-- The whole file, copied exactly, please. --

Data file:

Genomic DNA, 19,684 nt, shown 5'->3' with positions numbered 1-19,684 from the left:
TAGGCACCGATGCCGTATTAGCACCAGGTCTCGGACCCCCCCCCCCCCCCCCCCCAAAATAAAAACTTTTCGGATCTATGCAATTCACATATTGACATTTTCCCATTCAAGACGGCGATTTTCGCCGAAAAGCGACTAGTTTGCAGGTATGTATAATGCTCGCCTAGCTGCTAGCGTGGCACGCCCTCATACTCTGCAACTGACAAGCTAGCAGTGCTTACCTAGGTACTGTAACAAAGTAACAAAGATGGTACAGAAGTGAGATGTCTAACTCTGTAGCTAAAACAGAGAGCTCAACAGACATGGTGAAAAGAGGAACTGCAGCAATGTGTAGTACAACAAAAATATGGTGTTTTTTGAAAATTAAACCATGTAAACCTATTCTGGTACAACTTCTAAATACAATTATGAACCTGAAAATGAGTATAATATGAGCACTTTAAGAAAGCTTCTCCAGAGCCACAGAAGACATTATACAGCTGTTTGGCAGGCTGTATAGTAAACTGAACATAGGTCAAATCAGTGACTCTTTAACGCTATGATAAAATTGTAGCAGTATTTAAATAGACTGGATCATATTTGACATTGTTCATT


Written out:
Genomic DNA, 19,684 nt, shown 5'->3' with positions numbered 1-19,684 from the left:
TAGGCACCGATGCCGTATTAGCACCAGGTCTCGGACCCCCCCCCCCCCCCCCCCCAAAATAAAAACTTTTCGGATCTATGCAATTCACATATTGACATTTTCCCATTCAAGACGGCGATTTTCGCCGAAAAGCGACTAGTTTGCAGGTATGTATAATGCTCGCCTAGCTGCTAGCGTGGCACGCCCTCATACTCTGCAACTGACAAGCTAGCAGTGCTTACCTAGGTACTGTAACAAAGTAACAAAGATGGTACAGAAGTGAGATGTCTAACTCTGTAGCTAAAACAGAGAGCTCAACAGACATGGTGAAAAGAGGAACTGCAGCAATGTGTAGTACAACAAAAATATGGTGTTTTTTGAAAATTAAACCATGTAAACCTATTCTGGTACAACTTCTAAATACAATTATGAACCTGAAAATGAGTATAATATGAGCACTTTAAGAAAGCTTCTCCAGAGCCACAGAAGACATTATACAGCTGTTTGGCAGGCTGTATAGTAAACTGAACATAGGTCAAATCAGTGACTCTTTAACGCTATGATAAAATTGTAGCAGTATTTAAATAGACTGGATCATATTTGACATTGTTCATT